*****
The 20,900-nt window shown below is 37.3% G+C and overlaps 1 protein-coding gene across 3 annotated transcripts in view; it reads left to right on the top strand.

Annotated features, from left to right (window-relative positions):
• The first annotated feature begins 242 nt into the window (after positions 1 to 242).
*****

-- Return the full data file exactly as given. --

The 20,900-nt window shown below is 37.3% G+C and overlaps 1 protein-coding gene across 3 annotated transcripts in view; it reads left to right on the top strand.

Annotated features, from left to right (window-relative positions):
• The first annotated feature begins 242 nt into the window (after positions 1 to 242).